Albrecht’s father Karl Haushofer was also imprisoned by the Gestapo for eight months, but released. Following the conquest of Germany he was interrogated by a Catholic priest attached to the Allied-Communist forces in order to determine whether he should stand trial at Nuremberg for war crimes. On the night of March 10–11, 1946, he and his wife committed suicide.
Within two weeks of his arrival—and arrest—in Great Britain, Hess knew that his mission had failed. The remainder of his life was a long, strange saga worthy of an Orwellian order whose rulers are completely deranged. His ordeal—which you must study in order to comprehend—really cannot be described any other way.
Hess was imprisoned in the Tower of London (the last prisoner to be held in the 900-year-old fortress), endlessly interrogated, confined in electronically bugged cells, injected with sodium pentothal (“truth serum”), tried as a “war criminal” before the kangaroo court at Nuremberg where he remained steadfastly loyal to Hitler and contemptuous of the proceedings, and imprisoned for decades at Spandau, situated in the British sector of Berlin deep inside Communist East Germany under barbarous conditions, where he finally died, ostensibly a suicide, at the age of 93 in 1987.
To this day Britain has not released its files on Hess.
The reason Hess may be thought of as part of the resistance, in addition to his close association with the treasonous Albrecht Haushofer, is that opposition to Hitler existed throughout the entire period of the Third Reich, was not exclusively Leftist, and included numerous people of the highest rank, especially in the Wehrmacht (armed forces) and Abwehr (military intelligence). Even war hero General Erwin Rommel was a member.
Many participants were not philo-Semitic, pro-Communist, or anti-white, but concerned, rather, that Hitler was taking Germany over a cliff. Given the rigid governmental structure, it was not possible to express dissenting views or exert any influence over policy. (Just like today, only now there is no high level opposition.)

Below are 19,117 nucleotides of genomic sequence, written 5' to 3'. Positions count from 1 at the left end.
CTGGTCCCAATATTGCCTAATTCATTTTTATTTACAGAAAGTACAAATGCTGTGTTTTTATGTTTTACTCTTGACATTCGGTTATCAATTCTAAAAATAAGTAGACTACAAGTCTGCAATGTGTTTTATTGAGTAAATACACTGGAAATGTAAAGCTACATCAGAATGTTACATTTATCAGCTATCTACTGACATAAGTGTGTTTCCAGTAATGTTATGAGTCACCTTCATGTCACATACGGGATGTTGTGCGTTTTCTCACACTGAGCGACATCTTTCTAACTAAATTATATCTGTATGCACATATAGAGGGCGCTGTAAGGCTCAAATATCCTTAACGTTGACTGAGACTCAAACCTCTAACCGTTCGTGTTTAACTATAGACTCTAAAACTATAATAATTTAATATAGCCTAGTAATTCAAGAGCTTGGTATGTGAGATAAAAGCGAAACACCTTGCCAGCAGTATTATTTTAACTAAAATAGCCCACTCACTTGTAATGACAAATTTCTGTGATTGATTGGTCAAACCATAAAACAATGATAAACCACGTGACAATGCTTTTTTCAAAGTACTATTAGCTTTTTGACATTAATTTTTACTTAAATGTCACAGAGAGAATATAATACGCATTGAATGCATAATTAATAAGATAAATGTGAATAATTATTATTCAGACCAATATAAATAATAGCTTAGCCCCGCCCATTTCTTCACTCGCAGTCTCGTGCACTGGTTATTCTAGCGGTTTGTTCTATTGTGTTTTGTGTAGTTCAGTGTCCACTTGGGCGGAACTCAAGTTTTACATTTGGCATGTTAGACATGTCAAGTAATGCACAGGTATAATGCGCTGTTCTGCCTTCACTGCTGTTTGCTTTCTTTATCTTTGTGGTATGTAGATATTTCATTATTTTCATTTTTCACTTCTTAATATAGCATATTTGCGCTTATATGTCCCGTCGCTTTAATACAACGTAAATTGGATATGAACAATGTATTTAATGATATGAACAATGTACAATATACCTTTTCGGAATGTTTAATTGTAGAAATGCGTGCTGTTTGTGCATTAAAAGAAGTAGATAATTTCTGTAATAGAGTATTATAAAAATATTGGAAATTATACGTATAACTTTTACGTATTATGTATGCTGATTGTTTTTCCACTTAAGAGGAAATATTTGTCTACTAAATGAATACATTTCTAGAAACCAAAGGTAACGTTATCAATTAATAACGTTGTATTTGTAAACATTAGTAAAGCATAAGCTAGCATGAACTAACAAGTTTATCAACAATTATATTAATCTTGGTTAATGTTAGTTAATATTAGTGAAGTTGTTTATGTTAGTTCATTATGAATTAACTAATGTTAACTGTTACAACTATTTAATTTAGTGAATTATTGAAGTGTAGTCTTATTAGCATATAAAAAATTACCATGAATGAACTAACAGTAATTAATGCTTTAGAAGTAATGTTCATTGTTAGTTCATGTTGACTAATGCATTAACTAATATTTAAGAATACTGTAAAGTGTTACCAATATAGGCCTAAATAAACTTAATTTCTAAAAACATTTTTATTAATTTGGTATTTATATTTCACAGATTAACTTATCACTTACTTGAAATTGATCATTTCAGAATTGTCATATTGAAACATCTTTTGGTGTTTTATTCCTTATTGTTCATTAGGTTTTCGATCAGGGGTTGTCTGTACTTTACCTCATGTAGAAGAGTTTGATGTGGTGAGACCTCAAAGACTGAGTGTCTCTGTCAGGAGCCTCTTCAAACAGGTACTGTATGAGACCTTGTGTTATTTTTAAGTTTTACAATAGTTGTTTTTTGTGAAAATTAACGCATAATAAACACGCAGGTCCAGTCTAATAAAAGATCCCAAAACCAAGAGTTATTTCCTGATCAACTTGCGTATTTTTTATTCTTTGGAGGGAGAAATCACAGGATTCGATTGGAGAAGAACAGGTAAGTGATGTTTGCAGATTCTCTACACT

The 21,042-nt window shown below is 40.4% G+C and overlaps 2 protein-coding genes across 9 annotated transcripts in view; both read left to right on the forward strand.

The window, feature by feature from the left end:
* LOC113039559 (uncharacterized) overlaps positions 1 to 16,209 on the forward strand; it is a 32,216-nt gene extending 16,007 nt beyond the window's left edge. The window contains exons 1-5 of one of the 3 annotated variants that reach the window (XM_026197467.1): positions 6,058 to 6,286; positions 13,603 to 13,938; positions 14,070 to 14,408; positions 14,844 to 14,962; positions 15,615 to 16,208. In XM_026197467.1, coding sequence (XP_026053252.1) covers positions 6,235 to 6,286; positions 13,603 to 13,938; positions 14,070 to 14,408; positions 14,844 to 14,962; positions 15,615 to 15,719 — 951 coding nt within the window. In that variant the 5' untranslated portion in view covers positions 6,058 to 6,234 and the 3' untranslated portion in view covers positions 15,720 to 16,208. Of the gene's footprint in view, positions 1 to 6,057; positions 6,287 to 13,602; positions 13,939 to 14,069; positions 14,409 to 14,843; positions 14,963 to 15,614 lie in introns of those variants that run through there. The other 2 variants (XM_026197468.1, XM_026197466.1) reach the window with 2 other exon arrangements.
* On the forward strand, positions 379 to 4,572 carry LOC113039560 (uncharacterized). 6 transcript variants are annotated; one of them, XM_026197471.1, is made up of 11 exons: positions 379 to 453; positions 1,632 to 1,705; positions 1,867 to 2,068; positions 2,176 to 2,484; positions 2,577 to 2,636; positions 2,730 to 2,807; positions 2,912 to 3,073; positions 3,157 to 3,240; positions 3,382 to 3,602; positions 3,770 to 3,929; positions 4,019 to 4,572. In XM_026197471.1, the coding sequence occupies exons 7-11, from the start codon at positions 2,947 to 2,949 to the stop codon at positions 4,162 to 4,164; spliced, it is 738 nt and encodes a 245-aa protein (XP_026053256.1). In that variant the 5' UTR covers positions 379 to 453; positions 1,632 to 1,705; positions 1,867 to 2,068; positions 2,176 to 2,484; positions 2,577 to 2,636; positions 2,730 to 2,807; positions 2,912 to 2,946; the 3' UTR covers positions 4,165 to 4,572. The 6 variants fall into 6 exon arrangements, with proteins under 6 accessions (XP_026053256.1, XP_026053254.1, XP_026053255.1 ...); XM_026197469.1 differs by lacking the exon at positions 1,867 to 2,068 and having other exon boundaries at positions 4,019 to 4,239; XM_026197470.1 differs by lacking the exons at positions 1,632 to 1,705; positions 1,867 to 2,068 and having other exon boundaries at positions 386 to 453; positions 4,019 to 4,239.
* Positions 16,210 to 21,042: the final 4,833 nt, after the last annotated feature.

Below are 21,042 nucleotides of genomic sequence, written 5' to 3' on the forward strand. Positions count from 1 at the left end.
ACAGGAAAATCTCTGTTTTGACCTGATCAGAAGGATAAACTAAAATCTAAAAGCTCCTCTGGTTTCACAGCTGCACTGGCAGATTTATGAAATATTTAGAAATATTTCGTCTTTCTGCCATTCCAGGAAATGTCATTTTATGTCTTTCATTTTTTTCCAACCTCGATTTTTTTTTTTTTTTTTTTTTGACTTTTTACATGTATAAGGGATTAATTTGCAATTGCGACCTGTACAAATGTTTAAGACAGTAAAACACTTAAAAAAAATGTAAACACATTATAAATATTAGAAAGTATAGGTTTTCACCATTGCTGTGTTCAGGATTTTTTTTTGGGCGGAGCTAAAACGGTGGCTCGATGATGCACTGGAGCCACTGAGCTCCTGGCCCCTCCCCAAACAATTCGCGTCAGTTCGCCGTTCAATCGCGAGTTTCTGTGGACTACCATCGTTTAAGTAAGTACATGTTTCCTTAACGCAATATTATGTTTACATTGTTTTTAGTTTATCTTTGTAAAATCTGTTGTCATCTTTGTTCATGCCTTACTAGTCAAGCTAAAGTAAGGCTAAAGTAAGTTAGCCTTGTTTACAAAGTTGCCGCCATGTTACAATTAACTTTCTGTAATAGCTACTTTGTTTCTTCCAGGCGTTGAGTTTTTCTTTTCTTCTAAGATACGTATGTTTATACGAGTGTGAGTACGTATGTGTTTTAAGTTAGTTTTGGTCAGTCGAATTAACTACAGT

It also explains, in part, why elites from the beginning have had such a bizarre, irrational fixation with Hess the symbol.
Two weeks after Hess’s death, Spandau was leveled to the ground to prevent it from becoming a shrine. For 20 years following the release of Albert Speer and Baldur von Schirach in 1966, Hess had been the huge fortress’s sole occupant. To ensure its complete erasure, all materials from the demolished prison were ground to powder and dumped in the North Sea or buried at the nearby Royal Air Force base in Spandau borough. The site itself was transformed into a parking facility and shopping center.
In 2011, Rudolf Hess’s remains were secretly exhumed at night from the family burial plot in the Bavarian town of Wunsiedel in southern Germany. The decayed body was cremated and scattered at sea in a secret operation. According to the Daily Mail (UK), “Holocaust survivors [Jews] welcomed the move. ‘There is now one less place of evil in the world,’” said New York City’s Elan Steinberg.
The family gravestone with the epitaph “Ich hab’s gewagt” (“I have dared”) was destroyed.